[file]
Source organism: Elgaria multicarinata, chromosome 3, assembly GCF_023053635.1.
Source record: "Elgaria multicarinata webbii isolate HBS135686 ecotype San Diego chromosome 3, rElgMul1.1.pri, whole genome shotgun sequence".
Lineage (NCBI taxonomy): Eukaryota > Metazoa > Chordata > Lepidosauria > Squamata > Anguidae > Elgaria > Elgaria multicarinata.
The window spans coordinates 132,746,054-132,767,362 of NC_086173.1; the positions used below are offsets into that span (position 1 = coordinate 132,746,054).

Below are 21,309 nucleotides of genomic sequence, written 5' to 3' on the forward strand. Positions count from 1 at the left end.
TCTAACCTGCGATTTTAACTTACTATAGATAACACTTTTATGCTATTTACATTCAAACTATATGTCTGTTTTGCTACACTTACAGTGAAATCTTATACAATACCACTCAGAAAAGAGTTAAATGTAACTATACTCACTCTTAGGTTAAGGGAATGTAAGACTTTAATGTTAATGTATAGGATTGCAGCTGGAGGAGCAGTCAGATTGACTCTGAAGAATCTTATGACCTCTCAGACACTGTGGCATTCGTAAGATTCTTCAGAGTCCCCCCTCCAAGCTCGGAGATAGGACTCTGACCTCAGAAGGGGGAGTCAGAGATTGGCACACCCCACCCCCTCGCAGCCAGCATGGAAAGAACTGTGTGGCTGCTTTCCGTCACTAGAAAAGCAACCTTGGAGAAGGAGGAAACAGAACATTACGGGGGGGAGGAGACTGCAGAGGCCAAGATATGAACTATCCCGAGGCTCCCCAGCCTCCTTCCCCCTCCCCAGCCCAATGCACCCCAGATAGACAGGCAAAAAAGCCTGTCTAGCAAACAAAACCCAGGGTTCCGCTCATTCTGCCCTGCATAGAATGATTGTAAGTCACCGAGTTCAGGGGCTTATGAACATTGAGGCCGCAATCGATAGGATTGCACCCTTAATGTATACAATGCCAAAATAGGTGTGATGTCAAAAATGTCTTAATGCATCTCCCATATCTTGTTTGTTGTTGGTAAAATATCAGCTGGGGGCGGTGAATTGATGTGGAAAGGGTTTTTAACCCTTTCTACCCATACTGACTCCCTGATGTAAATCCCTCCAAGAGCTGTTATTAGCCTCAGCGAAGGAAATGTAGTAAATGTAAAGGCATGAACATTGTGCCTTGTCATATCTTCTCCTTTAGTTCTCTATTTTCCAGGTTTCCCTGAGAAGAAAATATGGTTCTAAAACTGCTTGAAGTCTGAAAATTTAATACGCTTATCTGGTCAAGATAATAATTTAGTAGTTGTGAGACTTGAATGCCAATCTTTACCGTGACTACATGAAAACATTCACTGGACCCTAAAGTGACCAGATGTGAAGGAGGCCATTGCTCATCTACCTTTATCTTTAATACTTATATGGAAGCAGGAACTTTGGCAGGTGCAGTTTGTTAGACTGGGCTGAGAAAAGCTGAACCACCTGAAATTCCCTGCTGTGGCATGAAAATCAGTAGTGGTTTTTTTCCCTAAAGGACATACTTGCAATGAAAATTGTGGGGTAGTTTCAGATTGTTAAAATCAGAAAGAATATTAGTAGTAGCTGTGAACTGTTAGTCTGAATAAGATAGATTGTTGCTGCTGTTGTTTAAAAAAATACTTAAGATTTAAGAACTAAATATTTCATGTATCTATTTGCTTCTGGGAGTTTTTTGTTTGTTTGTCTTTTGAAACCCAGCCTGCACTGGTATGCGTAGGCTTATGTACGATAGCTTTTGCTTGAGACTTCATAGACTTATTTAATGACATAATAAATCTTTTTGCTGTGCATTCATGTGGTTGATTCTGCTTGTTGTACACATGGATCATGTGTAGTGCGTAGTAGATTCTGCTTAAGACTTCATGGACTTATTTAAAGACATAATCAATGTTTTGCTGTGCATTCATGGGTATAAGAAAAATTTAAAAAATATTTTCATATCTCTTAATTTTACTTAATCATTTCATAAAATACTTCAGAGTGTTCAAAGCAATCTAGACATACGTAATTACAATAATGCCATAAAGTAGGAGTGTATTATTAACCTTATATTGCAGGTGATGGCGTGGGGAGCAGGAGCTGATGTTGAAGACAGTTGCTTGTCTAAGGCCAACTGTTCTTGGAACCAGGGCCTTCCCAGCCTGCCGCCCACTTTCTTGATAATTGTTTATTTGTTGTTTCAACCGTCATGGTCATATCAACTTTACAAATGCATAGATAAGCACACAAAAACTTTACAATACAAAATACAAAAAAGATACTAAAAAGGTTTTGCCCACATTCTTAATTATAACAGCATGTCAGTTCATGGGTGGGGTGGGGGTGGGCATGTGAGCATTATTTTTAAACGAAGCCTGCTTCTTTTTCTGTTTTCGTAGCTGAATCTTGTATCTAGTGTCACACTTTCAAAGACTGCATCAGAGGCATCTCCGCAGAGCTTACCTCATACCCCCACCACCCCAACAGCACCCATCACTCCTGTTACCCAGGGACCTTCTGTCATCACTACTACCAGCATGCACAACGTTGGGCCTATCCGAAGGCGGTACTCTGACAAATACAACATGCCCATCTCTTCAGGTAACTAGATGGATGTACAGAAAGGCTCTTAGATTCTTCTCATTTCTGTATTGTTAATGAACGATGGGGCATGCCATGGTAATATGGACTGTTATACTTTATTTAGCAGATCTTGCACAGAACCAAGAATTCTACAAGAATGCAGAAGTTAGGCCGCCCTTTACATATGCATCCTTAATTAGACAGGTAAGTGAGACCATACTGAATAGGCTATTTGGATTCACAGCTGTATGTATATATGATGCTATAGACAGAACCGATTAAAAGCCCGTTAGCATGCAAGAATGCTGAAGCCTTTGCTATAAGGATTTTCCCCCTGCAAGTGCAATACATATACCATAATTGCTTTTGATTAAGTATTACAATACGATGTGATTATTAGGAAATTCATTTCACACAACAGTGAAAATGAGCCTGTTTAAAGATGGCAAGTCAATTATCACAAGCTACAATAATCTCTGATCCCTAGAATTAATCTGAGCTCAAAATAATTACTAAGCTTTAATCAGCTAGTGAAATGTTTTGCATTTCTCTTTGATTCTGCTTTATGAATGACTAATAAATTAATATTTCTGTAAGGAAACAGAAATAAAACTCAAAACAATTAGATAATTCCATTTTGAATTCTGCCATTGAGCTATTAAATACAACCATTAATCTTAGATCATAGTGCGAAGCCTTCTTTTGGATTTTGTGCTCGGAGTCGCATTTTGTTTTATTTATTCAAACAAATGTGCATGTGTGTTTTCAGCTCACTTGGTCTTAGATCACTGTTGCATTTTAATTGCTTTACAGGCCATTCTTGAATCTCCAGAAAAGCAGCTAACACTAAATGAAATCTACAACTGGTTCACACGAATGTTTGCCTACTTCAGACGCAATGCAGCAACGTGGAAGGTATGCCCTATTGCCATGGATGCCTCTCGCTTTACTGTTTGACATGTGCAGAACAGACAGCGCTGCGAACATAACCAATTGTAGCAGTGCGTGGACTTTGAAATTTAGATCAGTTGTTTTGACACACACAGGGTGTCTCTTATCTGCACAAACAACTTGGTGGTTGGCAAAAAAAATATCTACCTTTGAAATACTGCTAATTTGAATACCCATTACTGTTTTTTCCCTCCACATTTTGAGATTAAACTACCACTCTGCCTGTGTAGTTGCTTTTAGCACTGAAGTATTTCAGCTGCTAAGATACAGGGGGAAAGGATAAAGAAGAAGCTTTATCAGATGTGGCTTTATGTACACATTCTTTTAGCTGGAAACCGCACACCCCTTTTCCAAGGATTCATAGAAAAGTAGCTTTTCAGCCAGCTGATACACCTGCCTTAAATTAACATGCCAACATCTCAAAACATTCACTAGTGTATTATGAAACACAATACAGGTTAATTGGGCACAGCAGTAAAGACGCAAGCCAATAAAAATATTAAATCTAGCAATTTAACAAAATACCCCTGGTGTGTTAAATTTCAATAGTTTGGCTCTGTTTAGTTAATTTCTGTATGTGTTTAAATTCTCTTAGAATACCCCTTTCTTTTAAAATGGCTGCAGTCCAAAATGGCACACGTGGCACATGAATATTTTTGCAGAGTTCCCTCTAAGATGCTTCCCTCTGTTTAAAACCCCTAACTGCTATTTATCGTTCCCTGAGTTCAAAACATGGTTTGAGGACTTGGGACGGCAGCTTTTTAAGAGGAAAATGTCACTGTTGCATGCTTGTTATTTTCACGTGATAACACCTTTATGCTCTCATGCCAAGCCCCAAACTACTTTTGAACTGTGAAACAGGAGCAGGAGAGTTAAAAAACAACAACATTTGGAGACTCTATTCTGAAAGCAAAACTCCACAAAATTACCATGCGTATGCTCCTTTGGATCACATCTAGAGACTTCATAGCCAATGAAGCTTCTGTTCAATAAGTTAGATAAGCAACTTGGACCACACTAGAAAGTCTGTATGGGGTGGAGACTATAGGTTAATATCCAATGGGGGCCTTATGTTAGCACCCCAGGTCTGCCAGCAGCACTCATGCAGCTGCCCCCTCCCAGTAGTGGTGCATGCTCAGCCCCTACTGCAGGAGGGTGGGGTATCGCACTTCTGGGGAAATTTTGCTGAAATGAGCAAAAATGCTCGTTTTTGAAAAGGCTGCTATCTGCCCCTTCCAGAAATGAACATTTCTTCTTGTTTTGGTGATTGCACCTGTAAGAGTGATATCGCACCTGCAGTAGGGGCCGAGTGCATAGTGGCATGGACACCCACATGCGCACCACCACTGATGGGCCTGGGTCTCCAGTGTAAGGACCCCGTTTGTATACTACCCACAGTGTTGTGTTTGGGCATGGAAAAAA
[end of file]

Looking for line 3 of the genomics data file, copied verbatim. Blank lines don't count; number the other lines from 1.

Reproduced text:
Lineage (NCBI taxonomy): Eukaryota > Metazoa > Chordata > Lepidosauria > Squamata > Anguidae > Elgaria > Elgaria multicarinata.